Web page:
If you watch many great guitarists that exhibit great technique, you will see that they barely lift their fingers off of the strings when playing. That is what gives them lightning fast chops.
But even if your goal isn’t to play fast, practicing this on a daily basis will improve your playing no matter what style you like.
4. Play Out of Your Comfort Zone and Learn New Styles
When I started playing guitar about 13 years ago, I solely stuck to playing rock and blues on my electric guitar. This gave me a solid foundation in scales and chords, but after a while It felt a bit stale.
I then had an uncle offer to give me a nylon string guitar that he found in his shed. I had never played one before so I graciously accepted. I put new strings on it and decided to learn how to play Für Elise by Beethoven.
It was at that moment that I accidentally opened a new door into a completely different style of playing; finger style. This blew my mind. I had only ever known to play with a plectrum before.
I then played only finger style for about 6 years. This brought me into the worlds of bluegrass, jazz, Celtic music, and funk. This all happened because I decided to push my boundaries and learn something that I wasn’t necessarily comfortable with.
I started listening to different styles than I wasn’t accustomed to. It was honestly the best guitar decision I had ever made. My tastes changed, and so did my musical ideas and inspiration.
Now I’m not saying you have to go out and get a classical guitar, but don’t be afraid of pushing the boundaries and exploring more varied musical frontiers.
This also applies to the techniques you use. Always wanted to learn how to sweep pick? How about learning how to play a walking bass line?
Learning new techniques and styles will make you more versatile with a guitar and ultimately, a better guitarist. Don’t believe me? Learn a song in a new style that you like and see how much new inspiration you will get from just that one song.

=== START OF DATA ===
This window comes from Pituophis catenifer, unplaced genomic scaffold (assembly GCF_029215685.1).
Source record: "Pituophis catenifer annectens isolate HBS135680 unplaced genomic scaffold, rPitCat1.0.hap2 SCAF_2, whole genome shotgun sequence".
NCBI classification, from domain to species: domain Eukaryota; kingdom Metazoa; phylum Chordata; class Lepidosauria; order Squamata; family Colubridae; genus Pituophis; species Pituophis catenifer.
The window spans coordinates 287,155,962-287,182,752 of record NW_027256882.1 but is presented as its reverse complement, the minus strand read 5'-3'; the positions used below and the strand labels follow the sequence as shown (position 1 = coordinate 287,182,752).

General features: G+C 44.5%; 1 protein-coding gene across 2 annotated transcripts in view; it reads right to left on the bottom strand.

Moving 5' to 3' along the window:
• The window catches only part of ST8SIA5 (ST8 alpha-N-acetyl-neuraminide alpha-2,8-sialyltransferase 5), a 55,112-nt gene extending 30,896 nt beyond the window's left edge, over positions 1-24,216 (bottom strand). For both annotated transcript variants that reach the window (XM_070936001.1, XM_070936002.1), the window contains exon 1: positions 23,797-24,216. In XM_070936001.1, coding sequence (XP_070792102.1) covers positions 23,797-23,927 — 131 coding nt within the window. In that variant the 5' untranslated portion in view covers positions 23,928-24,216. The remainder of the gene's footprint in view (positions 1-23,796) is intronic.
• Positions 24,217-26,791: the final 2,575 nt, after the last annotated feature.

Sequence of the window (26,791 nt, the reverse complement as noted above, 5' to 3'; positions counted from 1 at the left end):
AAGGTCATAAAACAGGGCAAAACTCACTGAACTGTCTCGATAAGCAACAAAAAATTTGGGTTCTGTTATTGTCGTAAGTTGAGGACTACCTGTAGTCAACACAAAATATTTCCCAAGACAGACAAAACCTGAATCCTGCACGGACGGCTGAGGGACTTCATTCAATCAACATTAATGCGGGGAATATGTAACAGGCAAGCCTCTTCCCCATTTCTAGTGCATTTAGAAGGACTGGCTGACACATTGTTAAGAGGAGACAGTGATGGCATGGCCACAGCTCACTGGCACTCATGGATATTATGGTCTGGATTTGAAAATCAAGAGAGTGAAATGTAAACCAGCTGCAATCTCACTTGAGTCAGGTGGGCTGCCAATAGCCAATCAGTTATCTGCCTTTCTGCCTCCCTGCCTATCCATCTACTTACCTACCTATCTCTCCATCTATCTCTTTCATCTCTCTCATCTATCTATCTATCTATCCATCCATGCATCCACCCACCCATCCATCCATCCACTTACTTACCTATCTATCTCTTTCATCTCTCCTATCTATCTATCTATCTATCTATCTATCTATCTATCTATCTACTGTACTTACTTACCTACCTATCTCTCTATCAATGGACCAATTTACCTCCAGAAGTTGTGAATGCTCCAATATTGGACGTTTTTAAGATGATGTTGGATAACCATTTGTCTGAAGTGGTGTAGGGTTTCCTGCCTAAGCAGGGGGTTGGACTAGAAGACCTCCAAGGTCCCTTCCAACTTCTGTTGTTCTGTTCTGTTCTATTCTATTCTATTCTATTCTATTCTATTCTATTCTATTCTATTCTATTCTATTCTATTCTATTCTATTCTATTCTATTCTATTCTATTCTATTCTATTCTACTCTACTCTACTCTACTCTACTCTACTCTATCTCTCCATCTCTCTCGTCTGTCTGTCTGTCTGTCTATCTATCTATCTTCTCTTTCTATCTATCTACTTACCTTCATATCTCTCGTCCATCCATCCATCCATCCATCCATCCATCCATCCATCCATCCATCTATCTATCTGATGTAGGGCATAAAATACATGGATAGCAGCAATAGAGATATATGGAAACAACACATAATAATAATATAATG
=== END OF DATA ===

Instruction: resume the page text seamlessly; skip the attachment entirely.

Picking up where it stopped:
5. Play by Ear more
This is a lesson that I just picked up on because of one of my good friends. About 7 months ago I met one of my best friends. We ended up jamming at a bar one night and I discovered that he was a phenomenal guitarist.
His technique was great, and he really knew how to work his way around the neck, but the thing that impressed me the most about him was his ear.
This guy can pick out any song that you throw at him, and he doesn’t have perfect pitch. I had to know how he got so good at “listening” to the guitar. He told me that whenever he sits down to learn a song, he will try as hard as he can to study the song by listening to it before looking up any tabs or videos.
He only refers to tabs and videos if he is completely stumped on something. That really stuck with me because I always copped out and went directly to tabs and videos when learning a new song.
I never tried to “hear” the song. I would always take the easy way. Since I met him I have been doing the same as him, and my musical ear has drastically improved.
I jam with people better, I can pick out melodies and arrange songs better, and I look at tabs and videos less. Now there are places for tabs and videos, but there is no substitute for an accurate ear.
If you only choose to follow one of the tips of this post, follow this one. It can only help you. And you don’t have to go try to learn Eruption by ear. Start simple. Find a cheesy 4-chord song that’s easy and try to pick out the chords or the melody just by listening.
The feeling of actually figuring it out is so great. Trust me. The importance of ear training can’t be stressed enough.
Take it slow
I realize that all of this information can be a lot to take in, but take it slow.
If you want to improve your guitar skills you need to be practicing consistently and always pushing your boundaries and trying to be better than before. But the benefits will come gradually.
A lot of players tend to look at a good guitarist after they have put in the hard work and effort to get good and get jealous of how good they are.
It’s the hard work and effort behind the scenes that they don’t see. If you want to be great, you need to put in the effort, period. It may not be what you want to hear, but its what you need to hear.
Practice hard, diligently, and every day. You will see progress if you do. Good Luck.
Do you have a practice routine? What kind of skills do you think are important to practice in order to become a better guitarist. Consider leaving a comment below and let me know! Keep pickin’.